does a cover letter have to sound like an infomercial?

A reader writes:

I really appreciate your blog and your candor, and I have used your advice many times during my job search. In fact, the interview chapter from your e-book made a huge difference on my last interview and I really felt like I was on equal footing with my interviewer. It resulted in winning a contract for a project that went well and will hopefully lead to more work in the future.

My question is about cover letters. I have poured over your “example of a good cover letter” post, as well as the section on cover letters in the e-book, and it has again made such a difference in the way I see the issue from the reader’s side. However, the opening line of a cover letter is so challenging for me to write because I want to make an impact and say something more than the position title and the place I found it posted, but I don’t want to sound like an infomercial.

I’ve read some advice that suggests asking a question that the reader would answer “Yes” to, but examples of these sound like a used car salesman to me, and that is just not my personality. I’m applying for creative positions in a marketing and advertising, so I want to write an opener that would be interesting and make them actually want to continue on to my resume. What kind of cover letter openers appeal to you?

Ugh, I know exactly the sort of cover letter openers that you’re talking about — “Are you looking for a detail-oriented self-starter with a background in engineering?” and so forth — and I hate them!

They sound overly salesy, and no hiring manager wants to feel she’s being aggressively sold to.

Frankly, I think standard openers are perfectly fine. You don’t need to have a gimmick, after all; just make sure the rest of the letter is compelling. “I’m writing to apply for your field organizer job” is straightforward and gets the job done.

Or “I’m really excited to apply your field organizer job” would be a little more interesting (although be prepared to show that you really are excited and why).

Or even re-writing that salesy opener to something like this: “Reading over your ad, I suspect you’re looking for someone detail-oriented and organized, and that’s why I’m responding.” For this one, make sure the ad didn’t specifically list the qualities you cite here, or this won’t work — it’s a good opener if it shows you read the ad and deduced some things on your own, but not if you’re just regurgitating what they wrote. Although if you want to do the latter, you could change it to, “Your field organizer ad called for someone detail-oriented and organized, and I’m continually lauded for those qualities.” (Again, be smart and genuine about this. If you write, “Your ad called for someone with an English degree and I’m continually lauded for mine,” that won’t pass a straight-face test. People are rarely lauded for their degrees by anyone other than their parents.)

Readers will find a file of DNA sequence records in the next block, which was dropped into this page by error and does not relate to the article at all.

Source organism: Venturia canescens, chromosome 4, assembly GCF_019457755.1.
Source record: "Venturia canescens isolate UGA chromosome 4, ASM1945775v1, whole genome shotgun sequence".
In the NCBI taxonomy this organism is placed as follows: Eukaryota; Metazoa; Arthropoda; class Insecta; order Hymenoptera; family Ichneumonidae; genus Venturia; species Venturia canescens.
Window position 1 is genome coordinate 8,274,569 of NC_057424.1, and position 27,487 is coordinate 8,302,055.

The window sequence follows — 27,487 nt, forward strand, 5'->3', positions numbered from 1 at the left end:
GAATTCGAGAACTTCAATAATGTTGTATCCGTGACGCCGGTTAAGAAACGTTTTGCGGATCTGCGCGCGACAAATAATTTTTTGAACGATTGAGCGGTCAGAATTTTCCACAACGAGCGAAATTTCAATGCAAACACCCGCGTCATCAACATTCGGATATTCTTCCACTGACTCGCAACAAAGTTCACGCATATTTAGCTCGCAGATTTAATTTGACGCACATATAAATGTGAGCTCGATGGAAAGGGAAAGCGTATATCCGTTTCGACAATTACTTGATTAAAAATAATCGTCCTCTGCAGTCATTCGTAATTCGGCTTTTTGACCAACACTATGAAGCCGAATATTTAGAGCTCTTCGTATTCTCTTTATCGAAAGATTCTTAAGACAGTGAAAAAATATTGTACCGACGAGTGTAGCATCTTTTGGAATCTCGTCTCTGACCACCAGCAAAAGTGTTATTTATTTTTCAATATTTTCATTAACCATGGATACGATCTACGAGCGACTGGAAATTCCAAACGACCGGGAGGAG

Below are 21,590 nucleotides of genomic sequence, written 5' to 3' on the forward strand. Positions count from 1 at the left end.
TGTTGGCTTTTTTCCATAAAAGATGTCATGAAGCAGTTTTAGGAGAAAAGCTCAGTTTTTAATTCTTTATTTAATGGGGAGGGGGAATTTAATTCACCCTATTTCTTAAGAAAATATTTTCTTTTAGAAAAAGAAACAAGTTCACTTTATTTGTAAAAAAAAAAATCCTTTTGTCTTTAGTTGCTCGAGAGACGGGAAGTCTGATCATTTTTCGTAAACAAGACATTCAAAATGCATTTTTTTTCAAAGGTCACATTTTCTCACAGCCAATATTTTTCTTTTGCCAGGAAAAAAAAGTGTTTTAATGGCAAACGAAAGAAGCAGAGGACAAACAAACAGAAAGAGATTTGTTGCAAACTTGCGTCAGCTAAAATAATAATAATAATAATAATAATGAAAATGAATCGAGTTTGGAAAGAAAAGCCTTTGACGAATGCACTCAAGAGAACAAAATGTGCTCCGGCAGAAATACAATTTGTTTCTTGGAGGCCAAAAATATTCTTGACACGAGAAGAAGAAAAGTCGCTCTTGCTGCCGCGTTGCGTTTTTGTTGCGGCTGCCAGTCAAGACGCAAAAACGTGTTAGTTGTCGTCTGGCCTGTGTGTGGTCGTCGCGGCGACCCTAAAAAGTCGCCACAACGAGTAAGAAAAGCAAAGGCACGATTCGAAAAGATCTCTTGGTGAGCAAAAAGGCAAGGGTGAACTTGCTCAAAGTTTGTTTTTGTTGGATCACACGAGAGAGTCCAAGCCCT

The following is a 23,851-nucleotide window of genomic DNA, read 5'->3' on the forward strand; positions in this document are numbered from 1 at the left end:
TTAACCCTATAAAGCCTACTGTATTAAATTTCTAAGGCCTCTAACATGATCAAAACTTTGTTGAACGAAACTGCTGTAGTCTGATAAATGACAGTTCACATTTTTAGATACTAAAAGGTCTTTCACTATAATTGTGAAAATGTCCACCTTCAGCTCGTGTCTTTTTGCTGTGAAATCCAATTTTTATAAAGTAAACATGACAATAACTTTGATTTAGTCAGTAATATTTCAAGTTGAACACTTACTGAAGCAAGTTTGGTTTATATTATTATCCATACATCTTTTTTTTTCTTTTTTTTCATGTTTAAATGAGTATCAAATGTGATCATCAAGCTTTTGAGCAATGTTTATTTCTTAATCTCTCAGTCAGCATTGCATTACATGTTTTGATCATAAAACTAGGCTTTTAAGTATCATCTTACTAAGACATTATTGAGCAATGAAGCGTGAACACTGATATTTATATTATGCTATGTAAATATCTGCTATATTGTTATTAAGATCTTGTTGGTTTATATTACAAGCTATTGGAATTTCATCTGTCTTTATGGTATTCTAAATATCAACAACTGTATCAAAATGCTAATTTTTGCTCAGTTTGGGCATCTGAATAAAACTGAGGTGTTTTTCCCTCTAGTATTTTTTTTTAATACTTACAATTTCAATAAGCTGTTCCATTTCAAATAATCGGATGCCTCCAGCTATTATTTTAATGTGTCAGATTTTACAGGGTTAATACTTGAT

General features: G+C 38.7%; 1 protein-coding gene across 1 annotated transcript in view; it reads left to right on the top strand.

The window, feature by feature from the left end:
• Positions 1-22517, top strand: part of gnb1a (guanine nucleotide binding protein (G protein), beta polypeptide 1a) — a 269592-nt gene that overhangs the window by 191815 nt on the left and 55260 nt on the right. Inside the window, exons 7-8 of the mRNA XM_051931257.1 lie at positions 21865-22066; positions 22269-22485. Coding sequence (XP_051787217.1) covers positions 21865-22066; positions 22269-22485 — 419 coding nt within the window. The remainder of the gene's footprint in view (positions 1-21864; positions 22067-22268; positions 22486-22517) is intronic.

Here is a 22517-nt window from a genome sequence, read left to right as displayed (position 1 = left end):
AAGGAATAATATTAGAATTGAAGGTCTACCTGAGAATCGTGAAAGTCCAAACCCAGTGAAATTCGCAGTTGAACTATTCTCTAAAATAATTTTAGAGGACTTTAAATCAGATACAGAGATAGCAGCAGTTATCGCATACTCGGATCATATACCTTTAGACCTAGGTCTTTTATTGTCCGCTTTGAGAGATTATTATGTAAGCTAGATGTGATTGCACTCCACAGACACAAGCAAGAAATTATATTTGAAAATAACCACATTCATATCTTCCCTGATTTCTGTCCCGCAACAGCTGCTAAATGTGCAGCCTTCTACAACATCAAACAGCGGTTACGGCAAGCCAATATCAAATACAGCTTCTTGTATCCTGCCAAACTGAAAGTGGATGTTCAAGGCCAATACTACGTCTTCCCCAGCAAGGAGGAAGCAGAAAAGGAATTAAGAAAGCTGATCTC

But really, straightforward and basic is completely fine. The real action of the cover letter is going to be in what follows the opener.

{ 6 comments… read them below }

  1. Anonymous*

    Thanks for addressing my question!

    I�m so glad to hear that those salesman-like lines are not the way to go. It just feels wrong. Interesting though that the straightforward intro sentence is still ok.

    I was reminded by reading the e-book again that I have a good story about why I want to work at the company, so for the first line, I can genuinely say �I�m excited to apply for this position…� and then list my reasons, which will cite some knowledge of the company vision and make the letter more personal and genuine and that is definitely more my style.

  2. Anonymous*

    I too love the "I'm excited…". Not only is that true most of the time but also gives me the opportunity to show how the company/position fit my skills and interests.

  3. Anonymous*

    I received a cover letter once that stated that the person was "salivating" at the opportunity to apply for the position. I wouldn't recommend that as the adjective of choice.

  4. Anonymous*

    You know, OP, I have no actual career advice dispensing experience (and I'm highly indebted to AAM for landing my current gig), but I can't deny the impact of personally connecting with the company in a cover letter. I started my cover letter for my entry-level position with a (very short! sentence long!) anecdote about my father and I, and I received a call back from my current supervisor within 24 hours to schedule three interviews. Her first words out of her mouth were, "I loved your cover letter. I saw myself." I think you can gauge a lot from the job posting about whether such a move would be welcomed or laughed about in the company kitchen, but I'd like to think any employer I'd enjoy working for would want to hear something genuine from a job applicant.

    Giggling by myself at "salivating."

  5. Tanaya Mankad*

    While you’re writing said letter, please don’t “pour” over the blog posts; they get wet and messy. “Poring” over them, though, is flattering.

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